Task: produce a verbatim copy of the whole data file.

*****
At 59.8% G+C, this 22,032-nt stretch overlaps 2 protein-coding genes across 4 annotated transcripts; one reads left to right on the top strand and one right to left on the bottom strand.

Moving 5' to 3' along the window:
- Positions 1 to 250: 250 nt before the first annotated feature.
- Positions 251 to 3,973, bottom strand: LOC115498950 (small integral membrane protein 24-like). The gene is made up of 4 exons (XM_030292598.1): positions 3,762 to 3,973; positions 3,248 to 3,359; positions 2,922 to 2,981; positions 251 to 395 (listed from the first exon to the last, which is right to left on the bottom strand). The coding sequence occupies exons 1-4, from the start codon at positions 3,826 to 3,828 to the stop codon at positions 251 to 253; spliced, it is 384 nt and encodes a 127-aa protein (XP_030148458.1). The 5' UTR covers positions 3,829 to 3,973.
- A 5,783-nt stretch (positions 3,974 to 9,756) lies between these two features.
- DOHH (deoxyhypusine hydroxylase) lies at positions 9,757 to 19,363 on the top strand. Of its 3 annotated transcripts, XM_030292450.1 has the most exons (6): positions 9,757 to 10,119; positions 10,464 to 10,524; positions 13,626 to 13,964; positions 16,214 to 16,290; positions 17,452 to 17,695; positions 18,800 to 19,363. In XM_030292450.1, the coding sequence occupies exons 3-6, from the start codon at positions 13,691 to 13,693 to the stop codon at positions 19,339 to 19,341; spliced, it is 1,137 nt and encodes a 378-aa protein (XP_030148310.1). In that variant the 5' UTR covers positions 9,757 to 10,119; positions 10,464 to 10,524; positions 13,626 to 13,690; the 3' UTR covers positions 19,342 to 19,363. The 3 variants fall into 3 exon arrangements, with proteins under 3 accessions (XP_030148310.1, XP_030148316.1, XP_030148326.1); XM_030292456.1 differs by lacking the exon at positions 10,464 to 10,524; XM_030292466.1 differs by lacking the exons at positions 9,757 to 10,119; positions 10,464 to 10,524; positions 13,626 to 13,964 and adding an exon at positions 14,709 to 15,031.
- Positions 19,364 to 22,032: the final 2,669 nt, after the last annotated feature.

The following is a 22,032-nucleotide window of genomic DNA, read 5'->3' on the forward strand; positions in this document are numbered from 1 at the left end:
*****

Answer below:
At 59.8% G+C, this 22,032-nt stretch overlaps 2 protein-coding genes across 4 annotated transcripts; one reads left to right on the top strand and one right to left on the bottom strand.

Moving 5' to 3' along the window:
- Positions 1 to 250: 250 nt before the first annotated feature.
- Positions 251 to 3,973, bottom strand: LOC115498950 (small integral membrane protein 24-like). The gene is made up of 4 exons (XM_030292598.1): positions 3,762 to 3,973; positions 3,248 to 3,359; positions 2,922 to 2,981; positions 251 to 395 (listed from the first exon to the last, which is right to left on the bottom strand). The coding sequence occupies exons 1-4, from the start codon at positions 3,826 to 3,828 to the stop codon at positions 251 to 253; spliced, it is 384 nt and encodes a 127-aa protein (XP_030148458.1). The 5' UTR covers positions 3,829 to 3,973.
- A 5,783-nt stretch (positions 3,974 to 9,756) lies between these two features.
- DOHH (deoxyhypusine hydroxylase) lies at positions 9,757 to 19,363 on the top strand. Of its 3 annotated transcripts, XM_030292450.1 has the most exons (6): positions 9,757 to 10,119; positions 10,464 to 10,524; positions 13,626 to 13,964; positions 16,214 to 16,290; positions 17,452 to 17,695; positions 18,800 to 19,363. In XM_030292450.1, the coding sequence occupies exons 3-6, from the start codon at positions 13,691 to 13,693 to the stop codon at positions 19,339 to 19,341; spliced, it is 1,137 nt and encodes a 378-aa protein (XP_030148310.1). In that variant the 5' UTR covers positions 9,757 to 10,119; positions 10,464 to 10,524; positions 13,626 to 13,690; the 3' UTR covers positions 19,342 to 19,363. The 3 variants fall into 3 exon arrangements, with proteins under 3 accessions (XP_030148310.1, XP_030148316.1, XP_030148326.1); XM_030292456.1 differs by lacking the exon at positions 10,464 to 10,524; XM_030292466.1 differs by lacking the exons at positions 9,757 to 10,119; positions 10,464 to 10,524; positions 13,626 to 13,964 and adding an exon at positions 14,709 to 15,031.
- Positions 19,364 to 22,032: the final 2,669 nt, after the last annotated feature.

The following is a 22,032-nucleotide window of genomic DNA, read 5'->3' on the forward strand; positions in this document are numbered from 1 at the left end: